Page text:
The room before had felt too cold to Kaori; now it felt red hot, like a furnace had roared to life inside of him. "Your idea is a good one. But I don't understand why I can't send someone else to do it."
"Because I have inside knowledge of the slavers' organization that the other members of the Guild do not. I know the slavers' habits, their routines. I know the sorts of places they're drawn to, the kind of people they recruit and the steps they take to conceal their tracks and avoid Kazure's patrols. No one else has as great a chance of being successful at this."
It made sense, damn it. "It would be dangerous."
"I promise you I will be exceedingly careful."
Kaori felt as if he had forgotten how to breathe. "I can't lose you, Hunter."
"I'm asking you to have faith in me." Hunter's gaze was very serious. "Let me do this for you, Kaori."
Nothing hurt Hunter so deeply as the knowledge of Kaori's pain. He knew Kaori had been wounded deeply by this latest tragedy, and this was his way of trying to ease it.
Kaori shook his head. "You don't need to do this for me."
"Then allow me to have a selfish motive." The words made Kaori look up at him in surprise; there had been a touch of steel buried behind them. "The deaths of these children has hurt me as much as it hurts you. Slavers care nothing for the lives they ruin; believe me, I saw enough children die while I was in the pits, many of them younger than Rin. The children I knew were resigned to meet an early end. Some of them found it a relief when they did."
Kaori's mouth felt dry. Hunter rarely spoke about the time he had spent among the slavers as a child. Kaori knew the experience had been traumatic for him, and that he carried the scars of it even now. Was it so inconceivable that he might want vengeance against his captors for the torment they'd put him through? If he had an opportunity to wound them now, or possibly to bring their entire empire crashing down, did Kaori really have the right to stop him?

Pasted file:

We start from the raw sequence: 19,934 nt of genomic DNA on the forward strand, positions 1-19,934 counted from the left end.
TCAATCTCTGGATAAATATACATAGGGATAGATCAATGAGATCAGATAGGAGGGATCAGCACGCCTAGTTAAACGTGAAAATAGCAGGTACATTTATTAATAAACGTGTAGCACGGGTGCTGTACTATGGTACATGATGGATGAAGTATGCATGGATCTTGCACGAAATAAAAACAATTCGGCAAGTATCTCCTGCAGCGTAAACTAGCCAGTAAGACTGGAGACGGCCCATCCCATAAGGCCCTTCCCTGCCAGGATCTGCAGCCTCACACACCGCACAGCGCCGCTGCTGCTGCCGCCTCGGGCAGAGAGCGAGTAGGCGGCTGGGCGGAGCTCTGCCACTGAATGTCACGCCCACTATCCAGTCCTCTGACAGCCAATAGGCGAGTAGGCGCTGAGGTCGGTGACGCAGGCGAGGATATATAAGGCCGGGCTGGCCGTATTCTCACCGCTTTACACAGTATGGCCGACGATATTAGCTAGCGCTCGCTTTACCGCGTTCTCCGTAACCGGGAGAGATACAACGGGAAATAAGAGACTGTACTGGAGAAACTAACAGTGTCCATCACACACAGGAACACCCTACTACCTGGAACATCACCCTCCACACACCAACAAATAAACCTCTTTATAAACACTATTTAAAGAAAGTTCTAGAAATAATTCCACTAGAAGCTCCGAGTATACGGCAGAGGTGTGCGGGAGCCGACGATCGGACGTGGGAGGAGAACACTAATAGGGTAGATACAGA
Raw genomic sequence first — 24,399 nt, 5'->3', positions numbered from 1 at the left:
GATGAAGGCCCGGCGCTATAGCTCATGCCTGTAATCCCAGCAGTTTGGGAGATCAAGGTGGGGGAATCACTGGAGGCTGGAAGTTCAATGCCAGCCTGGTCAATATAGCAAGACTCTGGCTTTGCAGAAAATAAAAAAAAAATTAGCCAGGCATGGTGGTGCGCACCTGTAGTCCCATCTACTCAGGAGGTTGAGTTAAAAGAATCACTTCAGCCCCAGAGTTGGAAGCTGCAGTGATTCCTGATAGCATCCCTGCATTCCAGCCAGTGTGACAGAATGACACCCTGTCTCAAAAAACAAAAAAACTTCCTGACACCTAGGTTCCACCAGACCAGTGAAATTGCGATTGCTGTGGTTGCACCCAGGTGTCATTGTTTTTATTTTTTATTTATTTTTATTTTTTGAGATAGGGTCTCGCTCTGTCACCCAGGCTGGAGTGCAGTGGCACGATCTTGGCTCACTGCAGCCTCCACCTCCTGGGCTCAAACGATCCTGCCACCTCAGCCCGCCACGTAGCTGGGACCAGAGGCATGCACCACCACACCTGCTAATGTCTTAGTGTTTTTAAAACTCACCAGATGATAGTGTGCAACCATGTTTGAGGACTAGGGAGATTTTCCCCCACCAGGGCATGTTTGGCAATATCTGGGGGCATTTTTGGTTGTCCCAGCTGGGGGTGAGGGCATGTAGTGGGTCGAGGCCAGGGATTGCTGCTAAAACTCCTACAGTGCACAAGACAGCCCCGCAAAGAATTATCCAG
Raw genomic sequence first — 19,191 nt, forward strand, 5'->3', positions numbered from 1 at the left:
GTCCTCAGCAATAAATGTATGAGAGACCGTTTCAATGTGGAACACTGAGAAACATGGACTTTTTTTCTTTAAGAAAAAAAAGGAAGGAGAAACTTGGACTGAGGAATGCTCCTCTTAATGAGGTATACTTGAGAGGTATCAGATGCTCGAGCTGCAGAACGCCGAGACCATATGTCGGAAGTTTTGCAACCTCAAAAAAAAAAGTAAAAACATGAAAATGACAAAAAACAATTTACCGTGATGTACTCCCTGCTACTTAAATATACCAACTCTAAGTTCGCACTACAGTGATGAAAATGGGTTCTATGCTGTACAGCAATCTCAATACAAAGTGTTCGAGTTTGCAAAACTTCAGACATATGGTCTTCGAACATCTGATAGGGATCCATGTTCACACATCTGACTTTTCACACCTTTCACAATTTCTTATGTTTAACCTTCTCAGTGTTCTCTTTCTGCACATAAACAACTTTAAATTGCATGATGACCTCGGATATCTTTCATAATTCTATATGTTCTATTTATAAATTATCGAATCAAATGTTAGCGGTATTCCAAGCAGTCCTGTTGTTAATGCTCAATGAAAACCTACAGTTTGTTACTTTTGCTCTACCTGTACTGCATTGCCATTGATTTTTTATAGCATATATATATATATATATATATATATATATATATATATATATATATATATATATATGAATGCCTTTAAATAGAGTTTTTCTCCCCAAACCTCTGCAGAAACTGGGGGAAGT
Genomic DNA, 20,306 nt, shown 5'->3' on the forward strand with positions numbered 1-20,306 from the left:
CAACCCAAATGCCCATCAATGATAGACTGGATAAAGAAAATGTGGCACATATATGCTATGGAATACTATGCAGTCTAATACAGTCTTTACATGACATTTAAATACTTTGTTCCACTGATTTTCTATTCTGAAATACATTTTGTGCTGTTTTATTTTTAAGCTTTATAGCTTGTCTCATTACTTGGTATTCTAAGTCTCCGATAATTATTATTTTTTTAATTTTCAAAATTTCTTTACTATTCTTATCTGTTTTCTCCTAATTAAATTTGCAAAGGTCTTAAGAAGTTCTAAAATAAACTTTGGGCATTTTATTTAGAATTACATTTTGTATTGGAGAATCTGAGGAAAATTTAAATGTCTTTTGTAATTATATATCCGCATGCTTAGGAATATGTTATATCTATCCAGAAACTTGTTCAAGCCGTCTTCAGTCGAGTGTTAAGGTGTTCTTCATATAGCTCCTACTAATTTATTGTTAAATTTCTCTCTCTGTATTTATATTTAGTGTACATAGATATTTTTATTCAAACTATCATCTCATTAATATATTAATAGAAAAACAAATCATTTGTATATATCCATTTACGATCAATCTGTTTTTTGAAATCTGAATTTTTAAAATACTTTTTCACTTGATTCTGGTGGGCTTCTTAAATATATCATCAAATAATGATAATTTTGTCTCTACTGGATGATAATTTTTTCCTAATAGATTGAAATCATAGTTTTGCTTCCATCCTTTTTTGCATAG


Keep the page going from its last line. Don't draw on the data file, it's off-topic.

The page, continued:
"Can you do it?" Kaori asked. "Can you really work your way into their organization and bring them down?"
A ghost of a smile crossed Hunter's face, making Kaori shiver. "Yes. I can do it."
Kaori had to agree with him. He had an intimate familiarity with Hunter's abilities after years of being safeguarded by him, both as a child and as an adult. Hunter's skills were such that he had been named a commander in the Assassins Guild despite his relatively young age, because no one else there could match him. Physically, he was a powerful and lethally cunning fighter, comparable to none. But he also excelled at the other skills the Guild prized: stealth, intelligence, ingenuity, resourcefulness. He was also exceedingly honest about the extent of his own abilities; if he said this was something he could successfully do, then Kaori was inclined to believe him.
It was a long while before Kaori could bring himself to speak. Hunter sat patiently and waited him out, as if he knew full well what decision his lover was going to make.
"All right," Kaori whispered, staring down at his hands. "Let's do this."